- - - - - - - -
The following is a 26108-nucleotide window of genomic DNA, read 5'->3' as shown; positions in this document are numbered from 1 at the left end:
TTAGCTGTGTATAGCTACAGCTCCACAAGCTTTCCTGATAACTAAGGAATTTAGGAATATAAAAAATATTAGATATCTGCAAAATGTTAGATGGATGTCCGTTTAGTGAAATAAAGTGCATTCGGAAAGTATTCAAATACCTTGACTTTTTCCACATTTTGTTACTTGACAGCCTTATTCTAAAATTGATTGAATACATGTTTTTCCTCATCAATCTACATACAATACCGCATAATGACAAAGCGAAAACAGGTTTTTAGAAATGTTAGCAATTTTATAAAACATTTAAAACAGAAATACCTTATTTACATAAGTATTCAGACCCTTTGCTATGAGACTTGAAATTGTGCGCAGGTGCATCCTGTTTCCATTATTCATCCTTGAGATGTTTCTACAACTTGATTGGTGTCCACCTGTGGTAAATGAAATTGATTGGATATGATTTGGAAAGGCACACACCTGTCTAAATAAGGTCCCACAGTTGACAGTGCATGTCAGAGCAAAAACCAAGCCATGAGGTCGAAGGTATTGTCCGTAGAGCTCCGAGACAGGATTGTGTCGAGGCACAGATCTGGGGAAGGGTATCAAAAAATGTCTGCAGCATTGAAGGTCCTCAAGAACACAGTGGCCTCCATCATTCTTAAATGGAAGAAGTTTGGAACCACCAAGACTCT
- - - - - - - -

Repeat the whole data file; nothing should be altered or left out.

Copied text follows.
The following is a 26108-nucleotide window of genomic DNA, read 5'->3' as shown; positions in this document are numbered from 1 at the left end:
TTAGCTGTGTATAGCTACAGCTCCACAAGCTTTCCTGATAACTAAGGAATTTAGGAATATAAAAAATATTAGATATCTGCAAAATGTTAGATGGATGTCCGTTTAGTGAAATAAAGTGCATTCGGAAAGTATTCAAATACCTTGACTTTTTCCACATTTTGTTACTTGACAGCCTTATTCTAAAATTGATTGAATACATGTTTTTCCTCATCAATCTACATACAATACCGCATAATGACAAAGCGAAAACAGGTTTTTAGAAATGTTAGCAATTTTATAAAACATTTAAAACAGAAATACCTTATTTACATAAGTATTCAGACCCTTTGCTATGAGACTTGAAATTGTGCGCAGGTGCATCCTGTTTCCATTATTCATCCTTGAGATGTTTCTACAACTTGATTGGTGTCCACCTGTGGTAAATGAAATTGATTGGATATGATTTGGAAAGGCACACACCTGTCTAAATAAGGTCCCACAGTTGACAGTGCATGTCAGAGCAAAAACCAAGCCATGAGGTCGAAGGTATTGTCCGTAGAGCTCCGAGACAGGATTGTGTCGAGGCACAGATCTGGGGAAGGGTATCAAAAAATGTCTGCAGCATTGAAGGTCCTCAAGAACACAGTGGCCTCCATCATTCTTAAATGGAAGAAGTTTGGAACCACCAAGACTCT